A ureteric stent is a thin plastic tube that was inserted into your ureter (the tube which connects the kidney to the bladder) when you had your kidney transplant to ensure you were able to pass urine after the operation. Stents are not designed to be in the body for a long period of time and are usually removed between four and six weeks after a kidney transplant
In the vast majority of endoscopic kidney stone procedures, ureteral stents are left in the ureter to both prevent obstruction of the kidney and facilitate passage of fragments of stone. It is imperative that the urologist explain to the patient that these devices are temporary and must be removed within a reasonable timeframe after surgery— usually a few weeks to a month.
Appropriate follow-up for removal is especially critical during emergency procedures and/or when patients are traveling and a stent is placed by a urologist far from the patient’s normal medical providers. Many urologists and institutions use stent tracking software systems to ensure these devices are removed.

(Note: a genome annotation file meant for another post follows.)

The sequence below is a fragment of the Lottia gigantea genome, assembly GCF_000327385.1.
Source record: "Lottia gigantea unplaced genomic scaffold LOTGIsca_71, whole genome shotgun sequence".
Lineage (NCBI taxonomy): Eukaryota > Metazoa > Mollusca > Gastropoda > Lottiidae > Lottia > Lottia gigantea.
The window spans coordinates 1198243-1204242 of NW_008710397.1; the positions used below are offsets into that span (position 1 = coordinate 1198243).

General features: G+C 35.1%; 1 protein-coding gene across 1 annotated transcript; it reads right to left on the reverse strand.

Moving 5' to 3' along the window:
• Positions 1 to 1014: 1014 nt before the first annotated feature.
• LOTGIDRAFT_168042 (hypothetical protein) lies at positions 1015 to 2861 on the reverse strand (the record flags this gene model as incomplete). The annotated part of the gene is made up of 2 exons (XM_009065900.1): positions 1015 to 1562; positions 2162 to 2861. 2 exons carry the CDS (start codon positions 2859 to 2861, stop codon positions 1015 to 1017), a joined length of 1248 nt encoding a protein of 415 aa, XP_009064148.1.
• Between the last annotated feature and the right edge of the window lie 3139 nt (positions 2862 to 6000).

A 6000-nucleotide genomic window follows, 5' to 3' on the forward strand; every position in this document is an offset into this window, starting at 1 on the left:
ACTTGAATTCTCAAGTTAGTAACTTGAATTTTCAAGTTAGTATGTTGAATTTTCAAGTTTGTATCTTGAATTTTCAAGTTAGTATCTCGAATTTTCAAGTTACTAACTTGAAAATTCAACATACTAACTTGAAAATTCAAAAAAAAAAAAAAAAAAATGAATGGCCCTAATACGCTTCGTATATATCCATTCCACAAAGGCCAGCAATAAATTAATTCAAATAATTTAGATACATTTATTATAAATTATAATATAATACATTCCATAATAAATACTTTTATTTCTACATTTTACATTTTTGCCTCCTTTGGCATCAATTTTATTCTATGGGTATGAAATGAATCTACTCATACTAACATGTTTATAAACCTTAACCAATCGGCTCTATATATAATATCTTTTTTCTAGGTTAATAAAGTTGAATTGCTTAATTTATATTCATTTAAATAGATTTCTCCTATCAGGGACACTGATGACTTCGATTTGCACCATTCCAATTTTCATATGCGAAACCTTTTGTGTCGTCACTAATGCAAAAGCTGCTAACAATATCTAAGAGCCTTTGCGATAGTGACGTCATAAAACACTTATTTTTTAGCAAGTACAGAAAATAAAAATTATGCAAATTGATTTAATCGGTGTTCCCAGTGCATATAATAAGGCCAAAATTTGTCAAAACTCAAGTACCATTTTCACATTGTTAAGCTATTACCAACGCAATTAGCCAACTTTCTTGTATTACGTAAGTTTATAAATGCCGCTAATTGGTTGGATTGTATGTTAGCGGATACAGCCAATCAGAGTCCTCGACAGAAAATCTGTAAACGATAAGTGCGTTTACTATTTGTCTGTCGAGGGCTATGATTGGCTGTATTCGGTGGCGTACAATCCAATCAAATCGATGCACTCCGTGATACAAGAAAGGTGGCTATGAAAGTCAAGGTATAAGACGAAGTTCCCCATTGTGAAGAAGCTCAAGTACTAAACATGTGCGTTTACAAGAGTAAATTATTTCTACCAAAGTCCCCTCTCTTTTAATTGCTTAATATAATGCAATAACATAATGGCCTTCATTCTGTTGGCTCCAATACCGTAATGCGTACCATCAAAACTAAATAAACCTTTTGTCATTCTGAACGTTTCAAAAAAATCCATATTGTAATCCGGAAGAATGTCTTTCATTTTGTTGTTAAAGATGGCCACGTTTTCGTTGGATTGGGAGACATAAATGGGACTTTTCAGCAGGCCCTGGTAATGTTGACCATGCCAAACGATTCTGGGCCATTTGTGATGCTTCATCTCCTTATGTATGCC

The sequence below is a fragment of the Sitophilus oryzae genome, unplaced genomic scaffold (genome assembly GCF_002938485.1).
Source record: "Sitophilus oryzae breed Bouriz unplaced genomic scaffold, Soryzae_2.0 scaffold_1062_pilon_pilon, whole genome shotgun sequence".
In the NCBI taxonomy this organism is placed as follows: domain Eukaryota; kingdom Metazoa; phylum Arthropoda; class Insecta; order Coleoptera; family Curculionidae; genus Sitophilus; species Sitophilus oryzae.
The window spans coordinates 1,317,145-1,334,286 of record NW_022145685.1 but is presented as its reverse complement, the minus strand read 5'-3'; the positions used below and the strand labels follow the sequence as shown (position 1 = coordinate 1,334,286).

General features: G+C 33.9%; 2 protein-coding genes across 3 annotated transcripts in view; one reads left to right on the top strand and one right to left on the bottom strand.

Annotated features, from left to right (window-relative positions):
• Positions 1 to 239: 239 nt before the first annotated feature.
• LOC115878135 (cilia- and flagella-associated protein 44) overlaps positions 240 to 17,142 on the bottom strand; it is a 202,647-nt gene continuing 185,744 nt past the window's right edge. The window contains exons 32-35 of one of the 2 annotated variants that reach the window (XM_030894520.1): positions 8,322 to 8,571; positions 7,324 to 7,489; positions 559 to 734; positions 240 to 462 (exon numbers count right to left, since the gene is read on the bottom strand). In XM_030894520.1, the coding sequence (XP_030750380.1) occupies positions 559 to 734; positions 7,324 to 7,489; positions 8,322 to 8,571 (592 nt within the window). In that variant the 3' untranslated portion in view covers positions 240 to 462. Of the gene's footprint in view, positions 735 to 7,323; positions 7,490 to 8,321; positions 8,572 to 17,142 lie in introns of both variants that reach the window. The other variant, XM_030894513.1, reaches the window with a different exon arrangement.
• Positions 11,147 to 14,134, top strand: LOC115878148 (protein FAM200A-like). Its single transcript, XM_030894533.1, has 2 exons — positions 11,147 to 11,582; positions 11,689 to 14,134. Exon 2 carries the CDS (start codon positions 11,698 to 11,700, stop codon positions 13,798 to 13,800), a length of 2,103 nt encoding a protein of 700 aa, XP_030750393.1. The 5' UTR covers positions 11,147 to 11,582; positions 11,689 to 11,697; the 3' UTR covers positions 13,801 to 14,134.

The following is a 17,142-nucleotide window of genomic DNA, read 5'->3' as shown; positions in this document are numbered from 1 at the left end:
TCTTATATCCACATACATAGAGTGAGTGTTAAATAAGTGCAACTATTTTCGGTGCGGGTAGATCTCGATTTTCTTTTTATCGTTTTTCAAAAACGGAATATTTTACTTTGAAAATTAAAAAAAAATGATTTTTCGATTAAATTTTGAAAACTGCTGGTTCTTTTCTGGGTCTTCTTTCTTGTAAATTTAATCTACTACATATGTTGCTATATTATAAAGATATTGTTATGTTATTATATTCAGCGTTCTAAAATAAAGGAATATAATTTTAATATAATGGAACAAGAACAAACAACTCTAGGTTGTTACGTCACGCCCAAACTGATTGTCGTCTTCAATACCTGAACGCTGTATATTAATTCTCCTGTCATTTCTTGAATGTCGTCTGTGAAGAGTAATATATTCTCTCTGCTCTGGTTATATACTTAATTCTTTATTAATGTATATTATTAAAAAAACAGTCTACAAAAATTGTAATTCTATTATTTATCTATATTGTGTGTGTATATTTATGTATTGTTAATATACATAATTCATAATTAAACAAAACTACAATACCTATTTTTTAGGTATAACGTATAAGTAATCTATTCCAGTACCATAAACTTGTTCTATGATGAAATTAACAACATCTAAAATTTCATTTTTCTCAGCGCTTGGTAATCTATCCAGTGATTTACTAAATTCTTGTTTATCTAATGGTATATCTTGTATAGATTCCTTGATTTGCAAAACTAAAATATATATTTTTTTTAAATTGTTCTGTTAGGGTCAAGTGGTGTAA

As with all surgical procedures, close attention to appropriate antibiotic prophylaxis is very important in kidney stone surgery. It is important that urologists assess the appropriate perioperative antibiotics based on local resistance patterns, patient factors, and results of previous urine cultures. Additionally, obtaining samples of urine from the bladder, kidney and, if possible, an indwelling stent or nephrostomy tube (if one is present) at the time of surgery can assist in the management of post-op infections.
Operations for kidney stones comprise a significant portion of urologic practice and are thus a common cause of medical liability legal action. The urologist should identify and treat a handful of serious complications when performing kidney stone surgery. Of particular interest are retained ureteral stents, perforation of the ureter, and infectious complications of urinary stone surgery.